New Delhi: After the Narendra Modi government lifted the ban on export of the hydroxychloroquine (HCQ) drug, following US President Donald Trump’s implicit warning of ‘retaliation’, the Centre had assured that it had “more than enough” stock to meet the local demand.
“The government of India has done proper preparation and planning regarding the current and future requirements of hydroxychloroquine. The current stock is more than enough. The government is 100% prepared to meet emergent needs,” joint secretary of health, Lav Aggarwal, had told reporters.
Despite this assurance, reports of HCQ unavailability are emerging across India.
In an order dated April 7, the Rajasthan government revealed that it had acquired a stock of 200 mg, 300 mg and 400 mg tablets of hydroxychloroquine for COVID-19 ‘treatment’. This has ostensibly led to the unavailability of HCQ in the market.
“These medicines are also regularly used by rheumatoid arthritis patients. Due to unavailability of HCQ in the markets, the arthritis patients are facing inconvenience,” reads a statement by Rohit Kumar Singh, additional chief secretary of Rajasthan’s department of medical health and family welfare.
To deal with the deficiency, the Rajasthan government had to return the acquired stock of hydroxychloroquine tablets to pharma companies.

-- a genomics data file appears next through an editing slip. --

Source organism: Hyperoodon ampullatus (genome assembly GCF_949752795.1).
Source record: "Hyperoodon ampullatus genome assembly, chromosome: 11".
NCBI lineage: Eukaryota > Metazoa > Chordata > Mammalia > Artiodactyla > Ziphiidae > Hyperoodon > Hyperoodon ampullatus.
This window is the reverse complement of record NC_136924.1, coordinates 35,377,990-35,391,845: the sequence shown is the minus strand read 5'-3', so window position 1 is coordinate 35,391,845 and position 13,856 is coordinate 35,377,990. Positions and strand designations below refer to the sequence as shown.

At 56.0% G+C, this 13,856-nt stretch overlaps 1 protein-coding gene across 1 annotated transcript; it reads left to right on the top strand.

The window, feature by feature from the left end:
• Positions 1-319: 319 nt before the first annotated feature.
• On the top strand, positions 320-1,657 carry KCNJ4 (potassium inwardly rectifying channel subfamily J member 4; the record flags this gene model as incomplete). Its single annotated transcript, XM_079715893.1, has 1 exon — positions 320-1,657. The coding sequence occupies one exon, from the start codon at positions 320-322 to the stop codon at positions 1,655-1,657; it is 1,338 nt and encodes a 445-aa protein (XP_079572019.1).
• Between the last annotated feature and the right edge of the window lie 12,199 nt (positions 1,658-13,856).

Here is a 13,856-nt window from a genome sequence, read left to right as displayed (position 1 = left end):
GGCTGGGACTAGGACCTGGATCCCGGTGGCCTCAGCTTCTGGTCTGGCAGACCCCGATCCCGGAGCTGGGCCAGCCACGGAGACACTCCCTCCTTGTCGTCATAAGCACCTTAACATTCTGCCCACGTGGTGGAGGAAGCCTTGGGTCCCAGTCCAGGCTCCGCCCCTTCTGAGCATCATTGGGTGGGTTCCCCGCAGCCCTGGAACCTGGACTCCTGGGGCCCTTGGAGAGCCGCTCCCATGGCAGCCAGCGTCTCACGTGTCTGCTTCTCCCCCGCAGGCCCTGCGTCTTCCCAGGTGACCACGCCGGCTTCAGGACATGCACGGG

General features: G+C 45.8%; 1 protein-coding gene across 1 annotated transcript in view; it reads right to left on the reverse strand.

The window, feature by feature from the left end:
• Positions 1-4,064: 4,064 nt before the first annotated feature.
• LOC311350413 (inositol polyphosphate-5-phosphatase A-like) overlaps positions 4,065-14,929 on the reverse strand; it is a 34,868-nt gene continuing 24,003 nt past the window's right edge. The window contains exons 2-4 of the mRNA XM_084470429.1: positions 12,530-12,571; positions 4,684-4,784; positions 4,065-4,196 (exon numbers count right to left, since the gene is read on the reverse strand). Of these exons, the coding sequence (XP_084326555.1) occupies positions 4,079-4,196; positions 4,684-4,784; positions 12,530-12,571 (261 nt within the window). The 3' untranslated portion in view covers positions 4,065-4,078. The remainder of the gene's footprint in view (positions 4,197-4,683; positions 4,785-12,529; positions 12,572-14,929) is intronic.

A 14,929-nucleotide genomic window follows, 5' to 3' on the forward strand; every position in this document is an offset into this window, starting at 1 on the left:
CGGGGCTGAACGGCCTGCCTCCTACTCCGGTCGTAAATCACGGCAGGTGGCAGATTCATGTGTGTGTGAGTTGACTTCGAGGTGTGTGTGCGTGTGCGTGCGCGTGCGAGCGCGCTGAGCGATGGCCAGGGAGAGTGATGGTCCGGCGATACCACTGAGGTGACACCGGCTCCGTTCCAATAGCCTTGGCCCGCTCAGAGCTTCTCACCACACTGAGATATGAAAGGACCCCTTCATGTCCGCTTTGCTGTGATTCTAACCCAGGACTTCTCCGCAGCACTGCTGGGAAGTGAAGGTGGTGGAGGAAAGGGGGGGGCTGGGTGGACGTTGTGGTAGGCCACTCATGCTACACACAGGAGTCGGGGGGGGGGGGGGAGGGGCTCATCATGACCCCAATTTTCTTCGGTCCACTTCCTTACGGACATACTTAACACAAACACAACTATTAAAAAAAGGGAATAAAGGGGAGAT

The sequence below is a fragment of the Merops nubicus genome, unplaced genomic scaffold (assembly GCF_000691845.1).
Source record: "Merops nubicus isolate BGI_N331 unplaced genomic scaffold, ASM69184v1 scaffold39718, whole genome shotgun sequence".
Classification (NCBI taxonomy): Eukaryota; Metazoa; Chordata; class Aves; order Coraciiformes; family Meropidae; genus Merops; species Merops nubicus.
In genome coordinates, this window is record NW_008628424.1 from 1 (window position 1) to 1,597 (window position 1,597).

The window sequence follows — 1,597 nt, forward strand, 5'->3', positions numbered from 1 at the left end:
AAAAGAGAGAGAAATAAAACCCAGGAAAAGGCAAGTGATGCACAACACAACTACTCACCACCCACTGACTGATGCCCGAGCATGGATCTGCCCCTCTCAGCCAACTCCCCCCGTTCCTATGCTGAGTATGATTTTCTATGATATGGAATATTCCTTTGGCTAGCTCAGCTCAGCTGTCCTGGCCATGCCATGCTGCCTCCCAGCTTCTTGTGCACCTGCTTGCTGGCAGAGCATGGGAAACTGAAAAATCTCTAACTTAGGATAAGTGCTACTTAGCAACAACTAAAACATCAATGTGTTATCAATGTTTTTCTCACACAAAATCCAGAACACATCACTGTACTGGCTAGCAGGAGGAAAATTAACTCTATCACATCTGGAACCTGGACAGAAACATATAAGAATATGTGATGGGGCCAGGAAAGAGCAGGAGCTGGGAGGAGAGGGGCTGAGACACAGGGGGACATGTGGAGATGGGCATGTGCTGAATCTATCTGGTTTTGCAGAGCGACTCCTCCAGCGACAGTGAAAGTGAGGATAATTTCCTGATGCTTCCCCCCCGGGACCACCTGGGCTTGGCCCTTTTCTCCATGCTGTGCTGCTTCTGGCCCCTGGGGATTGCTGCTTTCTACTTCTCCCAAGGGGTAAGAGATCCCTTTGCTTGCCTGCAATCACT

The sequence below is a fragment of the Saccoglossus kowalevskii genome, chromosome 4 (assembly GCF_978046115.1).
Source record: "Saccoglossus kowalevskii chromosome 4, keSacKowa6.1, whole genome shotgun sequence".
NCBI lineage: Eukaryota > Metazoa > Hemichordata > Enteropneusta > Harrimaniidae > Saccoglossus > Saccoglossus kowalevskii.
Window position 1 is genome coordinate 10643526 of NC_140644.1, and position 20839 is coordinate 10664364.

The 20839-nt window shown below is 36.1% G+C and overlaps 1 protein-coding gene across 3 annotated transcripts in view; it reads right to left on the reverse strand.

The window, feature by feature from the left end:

HCQ is an important drug used to treat several other health issues. It is commonly used as an antimalarial drug. As per the Lancet Commission report released in September last year, India ranks fourth in the number of malaria cases in the world.
“India is also the only country where cases of urban malaria are also recorded. Beyond India, the threat of urban malaria [is] unclear,” mentions the report.
HCQ is also prescribed for lupus patients.
As per a report in The Tribune, India manufactures around 20 crore 200 mg HCQ tablets in a month and the average local consumption is estimated to be 2.40 crore tablets a year. Globally, India is a leading HCQ exporter and its HCQ manufacturing accounts for 70% of the world’s production.
A HuffPost India article notes that with the shortage of HCQ in the market, doctors are forced to form a hierarchy of patients.
The report says that in Chennai, hospitals with a stock of HCQ tablets are selectively selling only to those patients that have severe pain and swelling in joints.
“We are facing acute shortage of HCQ from the last few weeks and are left with no option but to prioritise our patients according to their health conditions,” Sham Santhanam, a city-based rheumatologist told HuffPost India.
Even in Ahmedabad, the manufacturing hub of HCQ, the shortage of medicine is visible.
“If the supply chain was disrupted in other parts of the country, HCQ should have been available here as the city is a major production hub for the drug. But my patients, too, have been facing scarcity since the last few weeks,” Puja Srivastava, a rheumatologist based in Ahmedabad told HuffPost India.
Meanwhile, the Indian Council of Medical Research (ICMR) has restricted the use of HCQ drug for preventive purposes among two high-risk categories of people, one, healthcare professionals taking care of COVID-19 patients and two, contacts of patients.
“Hydroxychloroquine should be used as per norms. This medicine can be harmful to people suffering from cardiac problems. Hence, HCQ should be used only by the specified categories of people,” Lav Aggarwal had said.